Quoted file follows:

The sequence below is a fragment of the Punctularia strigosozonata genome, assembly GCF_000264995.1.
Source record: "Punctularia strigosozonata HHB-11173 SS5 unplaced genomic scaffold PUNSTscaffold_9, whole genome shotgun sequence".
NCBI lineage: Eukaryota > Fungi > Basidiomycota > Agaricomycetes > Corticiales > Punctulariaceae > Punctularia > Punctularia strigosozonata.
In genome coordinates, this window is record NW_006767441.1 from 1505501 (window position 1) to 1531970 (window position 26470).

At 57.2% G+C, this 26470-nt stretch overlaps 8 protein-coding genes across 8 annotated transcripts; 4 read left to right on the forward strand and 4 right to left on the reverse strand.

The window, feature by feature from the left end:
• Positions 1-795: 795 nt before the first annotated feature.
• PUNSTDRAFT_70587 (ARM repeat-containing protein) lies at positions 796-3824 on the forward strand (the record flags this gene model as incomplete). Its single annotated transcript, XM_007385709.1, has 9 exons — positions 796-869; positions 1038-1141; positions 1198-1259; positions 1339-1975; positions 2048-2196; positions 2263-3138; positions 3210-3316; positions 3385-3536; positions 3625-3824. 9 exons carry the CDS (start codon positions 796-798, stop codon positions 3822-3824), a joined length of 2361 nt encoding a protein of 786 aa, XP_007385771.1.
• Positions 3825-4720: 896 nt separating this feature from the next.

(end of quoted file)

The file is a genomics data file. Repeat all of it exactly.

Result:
The sequence below is a fragment of the Punctularia strigosozonata genome, assembly GCF_000264995.1.
Source record: "Punctularia strigosozonata HHB-11173 SS5 unplaced genomic scaffold PUNSTscaffold_9, whole genome shotgun sequence".
NCBI lineage: Eukaryota > Fungi > Basidiomycota > Agaricomycetes > Corticiales > Punctulariaceae > Punctularia > Punctularia strigosozonata.
In genome coordinates, this window is record NW_006767441.1 from 1505501 (window position 1) to 1531970 (window position 26470).

At 57.2% G+C, this 26470-nt stretch overlaps 8 protein-coding genes across 8 annotated transcripts; 4 read left to right on the forward strand and 4 right to left on the reverse strand.

The window, feature by feature from the left end:
• Positions 1-795: 795 nt before the first annotated feature.
• PUNSTDRAFT_70587 (ARM repeat-containing protein) lies at positions 796-3824 on the forward strand (the record flags this gene model as incomplete). Its single annotated transcript, XM_007385709.1, has 9 exons — positions 796-869; positions 1038-1141; positions 1198-1259; positions 1339-1975; positions 2048-2196; positions 2263-3138; positions 3210-3316; positions 3385-3536; positions 3625-3824. 9 exons carry the CDS (start codon positions 796-798, stop codon positions 3822-3824), a joined length of 2361 nt encoding a protein of 786 aa, XP_007385771.1.
• Positions 3825-4720: 896 nt separating this feature from the next.